NEW YORK (Reuters) - Mississippi's Skylar Laine got the boot from TV singing competition "American Idol" on Thursday, leaving the show with a rousing performance of country singer Miranda Lambert's "Gunpowder and Lead."
Laine, 18, who idolizes Lambert and aspires to be a country star herself, sang the song as fellow contestant Hollie Cavanagh, also among this week's bottom two singers, wiped away tears knowing it was her friend's final number.
On Wednesday's performance episode of the top-rated U.S. television show, judge Jennifer Lopez had praised Laine's energetic performance of Credence Clearwater Revival's "Fortunate Son," and Randy Jackson exclaimed that she was "born to be on the stage."
But the panelists' comments for Laine's rendition of "You Don't Have to Say You Love Me" were not universal. While Lopez enjoyed the singer's spin on the Dusty Springfield classic, mentor Jimmy Iovine thought it was one of her weakest performances of the season.
Still, Iovine had hoped Laine would remain in the contest because, he said, "she suits up and shows up every night." But his hopes were dashed by audience voters who choose the contestants that will remain.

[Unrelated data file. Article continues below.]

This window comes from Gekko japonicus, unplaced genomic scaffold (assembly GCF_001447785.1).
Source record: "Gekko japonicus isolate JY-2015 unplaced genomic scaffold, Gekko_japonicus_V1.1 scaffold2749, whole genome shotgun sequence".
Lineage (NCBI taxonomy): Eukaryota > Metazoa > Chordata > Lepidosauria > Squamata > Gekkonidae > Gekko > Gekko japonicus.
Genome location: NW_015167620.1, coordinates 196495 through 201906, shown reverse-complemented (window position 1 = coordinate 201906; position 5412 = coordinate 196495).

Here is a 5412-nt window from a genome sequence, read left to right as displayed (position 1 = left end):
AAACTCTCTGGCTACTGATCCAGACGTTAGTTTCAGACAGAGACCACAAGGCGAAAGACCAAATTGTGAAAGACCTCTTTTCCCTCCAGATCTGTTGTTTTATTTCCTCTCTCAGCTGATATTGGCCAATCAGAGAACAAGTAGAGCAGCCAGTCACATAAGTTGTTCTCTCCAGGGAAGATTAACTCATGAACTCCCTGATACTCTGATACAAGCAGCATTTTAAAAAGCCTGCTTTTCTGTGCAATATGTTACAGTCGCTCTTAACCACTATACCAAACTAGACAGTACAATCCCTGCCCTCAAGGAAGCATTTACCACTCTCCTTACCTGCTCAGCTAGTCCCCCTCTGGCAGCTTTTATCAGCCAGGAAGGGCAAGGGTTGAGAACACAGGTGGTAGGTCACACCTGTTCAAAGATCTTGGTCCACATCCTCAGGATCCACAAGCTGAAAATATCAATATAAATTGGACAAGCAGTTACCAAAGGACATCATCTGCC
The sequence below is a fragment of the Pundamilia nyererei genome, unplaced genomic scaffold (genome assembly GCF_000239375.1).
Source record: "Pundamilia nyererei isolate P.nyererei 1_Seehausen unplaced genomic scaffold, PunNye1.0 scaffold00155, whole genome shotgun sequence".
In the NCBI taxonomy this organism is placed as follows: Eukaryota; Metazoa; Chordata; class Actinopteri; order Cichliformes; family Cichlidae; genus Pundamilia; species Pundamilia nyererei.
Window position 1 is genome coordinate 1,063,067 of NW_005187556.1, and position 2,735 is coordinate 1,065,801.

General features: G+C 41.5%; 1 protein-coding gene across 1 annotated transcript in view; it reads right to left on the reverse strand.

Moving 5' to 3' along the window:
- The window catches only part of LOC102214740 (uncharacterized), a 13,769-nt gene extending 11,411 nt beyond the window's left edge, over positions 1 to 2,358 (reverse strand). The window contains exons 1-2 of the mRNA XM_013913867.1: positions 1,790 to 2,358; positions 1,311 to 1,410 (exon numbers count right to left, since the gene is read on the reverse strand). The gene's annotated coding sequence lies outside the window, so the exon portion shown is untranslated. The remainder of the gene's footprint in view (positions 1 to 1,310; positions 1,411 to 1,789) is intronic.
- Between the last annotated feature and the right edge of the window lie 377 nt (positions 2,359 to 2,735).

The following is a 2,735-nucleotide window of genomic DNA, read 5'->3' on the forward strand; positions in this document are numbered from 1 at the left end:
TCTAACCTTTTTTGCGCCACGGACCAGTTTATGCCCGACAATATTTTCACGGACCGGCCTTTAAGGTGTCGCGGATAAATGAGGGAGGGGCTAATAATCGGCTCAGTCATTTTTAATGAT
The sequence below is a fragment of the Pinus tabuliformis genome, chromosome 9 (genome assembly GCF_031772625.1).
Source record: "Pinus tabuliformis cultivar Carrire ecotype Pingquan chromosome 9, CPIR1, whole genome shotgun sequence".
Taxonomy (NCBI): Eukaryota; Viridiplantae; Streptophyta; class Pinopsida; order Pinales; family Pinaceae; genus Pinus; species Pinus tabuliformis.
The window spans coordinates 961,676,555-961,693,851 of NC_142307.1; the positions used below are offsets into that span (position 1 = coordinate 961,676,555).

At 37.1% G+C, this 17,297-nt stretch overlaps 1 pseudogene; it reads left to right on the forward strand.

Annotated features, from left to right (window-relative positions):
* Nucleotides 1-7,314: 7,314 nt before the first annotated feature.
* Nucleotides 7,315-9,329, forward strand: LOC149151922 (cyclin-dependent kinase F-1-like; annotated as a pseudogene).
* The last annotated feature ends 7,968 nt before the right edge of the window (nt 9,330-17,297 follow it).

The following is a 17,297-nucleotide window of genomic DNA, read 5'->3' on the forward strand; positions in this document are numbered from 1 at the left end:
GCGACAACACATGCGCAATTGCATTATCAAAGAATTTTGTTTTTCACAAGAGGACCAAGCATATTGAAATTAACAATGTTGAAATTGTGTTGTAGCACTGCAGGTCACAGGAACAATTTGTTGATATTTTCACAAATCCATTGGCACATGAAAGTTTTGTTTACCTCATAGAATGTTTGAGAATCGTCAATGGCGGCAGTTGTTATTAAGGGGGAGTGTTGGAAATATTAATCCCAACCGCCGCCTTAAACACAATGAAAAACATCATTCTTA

Cavanagh, who had frequently found herself in the show's danger zone of being voted off, wowed the judges on Wednesday with her soaring energy and Tina Turner-like dance moves in her take on "River Deep Mountain High."
Contestants sang hits from the 1960s, followed by songs by British artists on Wednesday, and "Idol" got a visit from one it most famous past winners, country songstress Carrie Underwood on Thursday elimination episode.
Now a top country star, Underwood performed the title track from her album "Blown Away," which was released earlier this week. Coldplay sang their song "Paradise," and came back later in the show for an encore performance.
Four contestants remain on "Idol" heading toward the show's finale later this month.
"Idol", which first aired in on Fox in 2002, has launched the careers Kelly Clarkson, Adam Lambert and Jennifer Husdon, among others. Now in its 11th season, the show continues to be the most watched reality TV show in America, though it has received stiff competition from "The Voice" this year.
Audiences vote for their favorite performers by phone and text message each week as contestants are challenged by a variety of musical styles. The winning contestant receives a recording contract.
Reporting By Andrea Burzynski; Editing by Bob Tourtellotte